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Article
Publication date: 1 May 2006

Dianne L. Hoff, Nancy Yoder and Peter S. Hoff

George Counts' classic 1932 speech asks, “Dare the school build a new social order?” This article proposes examining whether emerging school leaders are prepared to face…

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1444

Abstract

Purpose

George Counts' classic 1932 speech asks, “Dare the school build a new social order?” This article proposes examining whether emerging school leaders are prepared to face this challenge and embrace the society‐building responsibility at the core of public schooling. It aims to focus especially on students from homogeneous backgrounds, their capacity to address issues of diversity, and the extent to which their educational leadership program has prepared them to champion social justice within schools.

Design/methodology/approach

This study looks at emerging leaders in three master's level cohort programs in educational leadership at a state university in New England. It incorporates survey data, interviews, and document analysis. Descriptive statistics were used to organize and summarize the data. Open‐ended questions and interviews were transcribed and coded, and program documents examined to identify overall purposes of educational leadership and evidence of diversity awareness.

Findings

Findings indicate these educational leaders are not adequately prepared to lead public schools toward a greater understanding of diversity or to help change the social order. They claim little responsibility for promoting social justice, especially when social change may challenge local norms. Responses indicate their perspective is not broad enough to understand fully the social responsibility Counts advocated.

Research limitations/implications

This study is limited to graduate students in New England, most of whom experience little diversity within their communities.

Practical implications

The study concludes with suggestions for educational leadership programs.

Originality/value

This study reveals the difficulties in preparing educational leaders to address the complexities of a diverse society – difficulties arising both from their limited personal experience and from voids in their educational leadership program.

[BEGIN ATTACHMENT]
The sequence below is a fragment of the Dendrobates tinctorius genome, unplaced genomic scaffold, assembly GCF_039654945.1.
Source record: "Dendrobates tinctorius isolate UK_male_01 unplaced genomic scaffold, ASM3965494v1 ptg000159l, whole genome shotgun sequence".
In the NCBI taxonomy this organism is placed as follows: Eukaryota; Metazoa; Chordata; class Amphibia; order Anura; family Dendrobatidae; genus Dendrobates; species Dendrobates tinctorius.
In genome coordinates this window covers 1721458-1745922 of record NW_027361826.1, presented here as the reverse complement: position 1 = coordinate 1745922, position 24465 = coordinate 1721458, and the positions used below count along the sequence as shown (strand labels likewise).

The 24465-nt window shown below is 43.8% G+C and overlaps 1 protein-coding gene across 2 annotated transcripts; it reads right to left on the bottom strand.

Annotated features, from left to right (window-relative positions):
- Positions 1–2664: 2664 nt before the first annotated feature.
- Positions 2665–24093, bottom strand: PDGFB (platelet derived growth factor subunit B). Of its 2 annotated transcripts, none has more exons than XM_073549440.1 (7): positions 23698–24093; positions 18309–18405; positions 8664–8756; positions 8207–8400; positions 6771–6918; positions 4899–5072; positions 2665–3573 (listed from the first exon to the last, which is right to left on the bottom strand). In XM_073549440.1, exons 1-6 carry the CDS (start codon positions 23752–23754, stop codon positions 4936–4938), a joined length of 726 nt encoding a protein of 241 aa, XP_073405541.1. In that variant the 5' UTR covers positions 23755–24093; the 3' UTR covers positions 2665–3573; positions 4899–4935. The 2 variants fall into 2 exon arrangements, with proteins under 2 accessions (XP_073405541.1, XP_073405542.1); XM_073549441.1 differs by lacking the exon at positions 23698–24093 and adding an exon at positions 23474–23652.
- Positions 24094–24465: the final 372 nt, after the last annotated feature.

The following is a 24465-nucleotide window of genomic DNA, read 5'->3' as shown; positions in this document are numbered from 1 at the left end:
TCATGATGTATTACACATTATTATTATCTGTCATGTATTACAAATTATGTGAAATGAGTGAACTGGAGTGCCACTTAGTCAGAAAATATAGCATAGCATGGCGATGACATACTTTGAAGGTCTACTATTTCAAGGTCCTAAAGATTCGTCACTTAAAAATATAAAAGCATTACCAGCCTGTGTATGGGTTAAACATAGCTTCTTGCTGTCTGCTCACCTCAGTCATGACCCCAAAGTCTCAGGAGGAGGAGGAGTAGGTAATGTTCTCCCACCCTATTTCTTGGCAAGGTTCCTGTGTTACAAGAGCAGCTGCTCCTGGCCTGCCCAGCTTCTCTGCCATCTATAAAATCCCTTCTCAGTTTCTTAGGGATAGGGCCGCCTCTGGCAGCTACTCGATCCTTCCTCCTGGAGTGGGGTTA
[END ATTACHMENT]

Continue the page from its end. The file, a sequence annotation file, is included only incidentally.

Details

Journal of Educational Administration, vol. 44 no. 3
Type: Research Article
ISSN: 0957-8234

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Article
Publication date: 14 August 2009

Dianne L. Hoff and Sidney N. Mitchell

The purpose of this paper is to present research exploring the pervasiveness and causes of cyberbullying, the psychological impact on students, and the responses to…

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49184

Abstract

Purpose

The purpose of this paper is to present research exploring the pervasiveness and causes of cyberbullying, the psychological impact on students, and the responses to cyberbullying from students and administrators. The goal is to give school leaders a greater understanding of this phenomenon and suggest steps to deal with this challenging issue.

Design/methodology/approach

The data are collected from 351 students using a survey, which contains limited choice, scaled response, and open‐ended questions. This qualitative/quantitative design enables collection of data from a large population along with rich qualitative data that expand and explain students' experiences.

Findings

The paper reveals that cyberbullying emerges most commonly from relationship problems (break‐ups, envy, intolerance, and ganging up); victims experience powerfully negative effects (especially on their social well‐being); and the reactive behavior from schools and students is generally inappropriate, absent, or ineffective.

Research limitations/implications

This is self‐reported data collected from a group of students in one institution, who are asked to recall instances from their pre‐college experience. Additional research on from a variety of age groups and cross‐culturally would add another layer of understanding about cyberbullying among teens.

Practical implications

Technological advances have created new challenges for schools in keeping students safe. This paper has implications for educational policy and practice, including steps school leaders can take to curtail cyberbullying.

Originality/value

This paper builds on a small body of research on cyberbullying and focuses on underlying causes, categories of psychological effects, and specific remedies.

Details

Journal of Educational Administration, vol. 47 no. 5
Type: Research Article
ISSN: 0957-8234

Keywords

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Article
Publication date: 14 August 2009

A. Ross Thomas

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521

Abstract

Details

Journal of Educational Administration, vol. 47 no. 5
Type: Research Article
ISSN: 0957-8234

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Book part
Publication date: 25 September 2020

Emily Bouck and Rajiv Satsangi

Mathematics can be a challenging content area for all students and especially for students with disabilities. Assistive technology can support the access, participation…

Abstract

Mathematics can be a challenging content area for all students and especially for students with disabilities. Assistive technology can support the access, participation and achievement of students with disabilities in mathematics in general and in inclusive mathematics settings in particular. In this chapter, assistive technology to academic and functional mathematics will be discussed; particularly, manipulatives, calculators and other technology-mediated mathematics interventions (e.g., apps or computer programs) will be highlighted.

Details

Assistive Technology to Support Inclusive Education
Type: Book
ISBN: 978-1-78769-520-7

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